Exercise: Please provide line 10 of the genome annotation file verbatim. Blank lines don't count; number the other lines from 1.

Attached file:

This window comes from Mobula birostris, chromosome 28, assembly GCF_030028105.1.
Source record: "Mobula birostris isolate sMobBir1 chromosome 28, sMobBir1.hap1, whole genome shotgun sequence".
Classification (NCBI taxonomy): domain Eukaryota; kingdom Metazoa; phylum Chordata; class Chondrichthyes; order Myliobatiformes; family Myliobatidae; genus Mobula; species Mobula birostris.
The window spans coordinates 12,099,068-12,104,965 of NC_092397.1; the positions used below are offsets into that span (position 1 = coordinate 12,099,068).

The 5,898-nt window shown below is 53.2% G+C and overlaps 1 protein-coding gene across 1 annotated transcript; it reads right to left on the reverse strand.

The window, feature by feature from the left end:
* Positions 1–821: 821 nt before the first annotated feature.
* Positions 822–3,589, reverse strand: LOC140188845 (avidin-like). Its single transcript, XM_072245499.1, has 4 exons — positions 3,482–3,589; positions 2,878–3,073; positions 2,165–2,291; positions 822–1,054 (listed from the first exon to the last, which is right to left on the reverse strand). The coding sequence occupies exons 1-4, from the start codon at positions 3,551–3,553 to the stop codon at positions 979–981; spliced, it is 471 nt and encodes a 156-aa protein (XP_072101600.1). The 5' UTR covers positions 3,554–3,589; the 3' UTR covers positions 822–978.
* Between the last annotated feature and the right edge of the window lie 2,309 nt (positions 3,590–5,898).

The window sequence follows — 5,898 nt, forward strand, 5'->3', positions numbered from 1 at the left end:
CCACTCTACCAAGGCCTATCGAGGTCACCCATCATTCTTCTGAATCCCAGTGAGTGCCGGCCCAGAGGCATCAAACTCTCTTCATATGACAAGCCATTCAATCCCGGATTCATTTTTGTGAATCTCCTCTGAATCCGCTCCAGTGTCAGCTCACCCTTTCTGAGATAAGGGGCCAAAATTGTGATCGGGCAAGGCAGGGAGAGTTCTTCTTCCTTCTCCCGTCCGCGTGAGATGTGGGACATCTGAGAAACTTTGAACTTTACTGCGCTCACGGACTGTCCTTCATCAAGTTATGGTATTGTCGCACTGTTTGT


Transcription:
The window sequence follows — 5,898 nt, forward strand, 5'->3', positions numbered from 1 at the left end: